The Points Indian Telcos Used to Further Their Anti-Net Neutrality Agenda With Trai

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The Points Indian Telcos Used to Further Their Anti-Net Neutrality Agenda With Trai

The debate around net neutrality in India reached a fever pitch after Trai released its draft guidelines on OTT licensing a month ago, but the noise seems to have died down now. The regulator has published everyone's responses to its call for comments - along with their names and email addresses - and it is inviting counter comments and feedback from all stakeholders. May 8 is the deadline to send Trai your counter-comments, and the regulator will then work to take all the feedback on board before making its final recommendations.

That's all pretty far away right now, and as we've noted before, the endgame of this process is even further away, as the final decision will rest with the government. It's possible that the final regulations around the subject - if any - will be completely at odds with what Trai suggests now, and by the time all this happens, will people still be sensitive to the issue? We certainly hope that's the case.

(Also see: With Feedback Period for Trai Over, What's Next for Net Neutrality in India?)

TSPs support net neutrality, if they can define it
Looking at the responses that our telecom service providers gave to Trai on the topic, we certainly hope so. A look at the responses from 10 of the biggest telcos - Vodafone, Airtel, Idea, Reliance Communications, BSNL, MTNL, Tata Teleservices, Sistema Shyam Teleservices (MTS), Acto and Citycom (Spectranet) - shows that only one (Spectranet) understands the importance of net neutrality and argues that services like Skype are not hurting TSPs but actually providing real gains.

(Also see: Here's an Indian ISP That Actually Supports Net Neutrality)

In general, many of the responses are written in the same convoluted style as the practically unreadable draft consultation paper from Trai and given how many times these questions and responses dovetail into the TSPs position, it creates (the perhaps unfair) impression that these questions, and their responses, were penned by the same minds.

Almost all the responses start with declaring support for the idea of net neutrality. Vodafone for example states that it is "pro consumer - providing an open Internet and Internet for all" and "we do not block or throttle any services." Idea says it "fully supports the principle of Net Neutrality, which is necessary for the proliferation of Internet." The strongest start however comes from MTNL.

It writes: "MTNL strongly supports the concept of Net-Neutrality. Net Neutrality implies no blocking, no prioritisation, no discrimination of any kind, no zero rating and no throttling of any content on a network. The 'Digital India' vision of GoI [Government of India] may be imbibed in the telecom policies."

BSNL's response however quickly sets the tone which all the other providers also take. In its response to Trai, BSNL states: "Net neutrality may of course be adopted as a legal concern but imposition of any regulation on net neutrality is not warranted."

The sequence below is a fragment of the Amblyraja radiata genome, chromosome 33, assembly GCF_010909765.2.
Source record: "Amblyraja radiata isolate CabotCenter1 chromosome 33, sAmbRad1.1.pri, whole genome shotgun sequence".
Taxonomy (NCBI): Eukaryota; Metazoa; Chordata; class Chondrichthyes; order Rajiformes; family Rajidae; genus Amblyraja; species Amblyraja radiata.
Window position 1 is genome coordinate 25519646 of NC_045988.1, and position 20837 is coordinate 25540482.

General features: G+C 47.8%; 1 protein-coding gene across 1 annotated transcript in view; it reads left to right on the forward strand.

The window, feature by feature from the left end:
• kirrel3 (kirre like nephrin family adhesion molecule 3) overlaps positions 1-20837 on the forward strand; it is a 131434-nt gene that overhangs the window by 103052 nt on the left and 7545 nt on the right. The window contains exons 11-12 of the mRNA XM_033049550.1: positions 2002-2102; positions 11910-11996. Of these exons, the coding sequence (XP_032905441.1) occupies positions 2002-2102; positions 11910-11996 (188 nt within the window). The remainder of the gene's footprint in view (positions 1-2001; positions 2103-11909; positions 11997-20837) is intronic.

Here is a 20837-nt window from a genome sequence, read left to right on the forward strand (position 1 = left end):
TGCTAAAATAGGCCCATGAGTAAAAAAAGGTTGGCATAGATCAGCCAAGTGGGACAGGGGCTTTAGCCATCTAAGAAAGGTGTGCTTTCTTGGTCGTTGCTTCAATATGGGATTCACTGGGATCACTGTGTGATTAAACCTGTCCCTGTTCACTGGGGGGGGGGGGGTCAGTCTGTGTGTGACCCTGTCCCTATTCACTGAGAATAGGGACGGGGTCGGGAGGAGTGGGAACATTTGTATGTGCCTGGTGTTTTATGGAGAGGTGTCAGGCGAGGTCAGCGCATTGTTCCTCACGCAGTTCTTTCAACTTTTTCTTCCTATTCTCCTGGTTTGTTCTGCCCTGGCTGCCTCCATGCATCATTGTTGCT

Reliance also used its submission to Trai to address the issue of, which companies like Cleartrip and NDTV have withdrawn from.

Reliance states: "It is brought out that product like launched by RCom is an example of data product which is differentiated from its competition peers in terms of value add of providing free (pricing) access to 38 websites over RCom's network. It is clarified that at no point, the traffic on the RCom network is being prioritised for the websites that are allowed free access under or other traffic, i.e websites not part of, being blocked/ throttled."

Blame the foreign hand
According to Vodafone's submission to Trai, net neutrality is not suitable for India.

"Net neutrality is a US concept that has been exported to India; unlike the US however, Indian consumers have a wide range of operators to choose from and the freedom to switch to another operator while retaining their mobile number," states Vodafone.

However, this statement lacks credibility. If anything, the US has better mobile number portability than India. Right now, Canada, South Africa and the United States are the only countries that offer full number portability transfers between both fixed lines and mobile phone lines.

Airtel also brings up the issue of national security in its submission to Trai.

"National security agencies and the Department of Telecommunications have often voiced their interest in having Indian TSPs intercept and monitor the VoIP traffic offered by OTT Communication Service Providers," states Airtel.

It adds: "However, since the TSPs merely provide internet, they are unable to intercept and monitor services which are provided in a strong encrypted form and through switching servers not under their control. Besides national security concerns, Indian TSPs also continue to risk violations of their licensing conditions, specifically the condition that mandate them to provide for lawful interception and monitoring of each type of service/product including internet/internet telephony passing through their networks."

OTTs costing telcos big bucks
The other most common refrain in all the responses are the huge losses that the telcos are suffering because of OTTs. From Idea to Vodafone to Reliance to BSNL, every telco claims that the industry's financial performance is far from healthy. At the same time, Idea describes the industry as "extremely successful," writing that it has been able to reach 900 million customers. In fact, Airtel has posted a 30 percent jump in its profits in Q4, thanks to mobile data growth.

Reliance Communication addresses increased revenue from data. It states in its submission: "The growth of OTT impacting the traditional revenue stream of TSPs [...] The increase in data revenues of the TSPs is not sufficient to compensate for this impact."

Vodafone points out that the industry has invested over Rs. 750,000 crores in setting up the networks, and needs to invest another Rs. 500,000 crores over the next 5 years.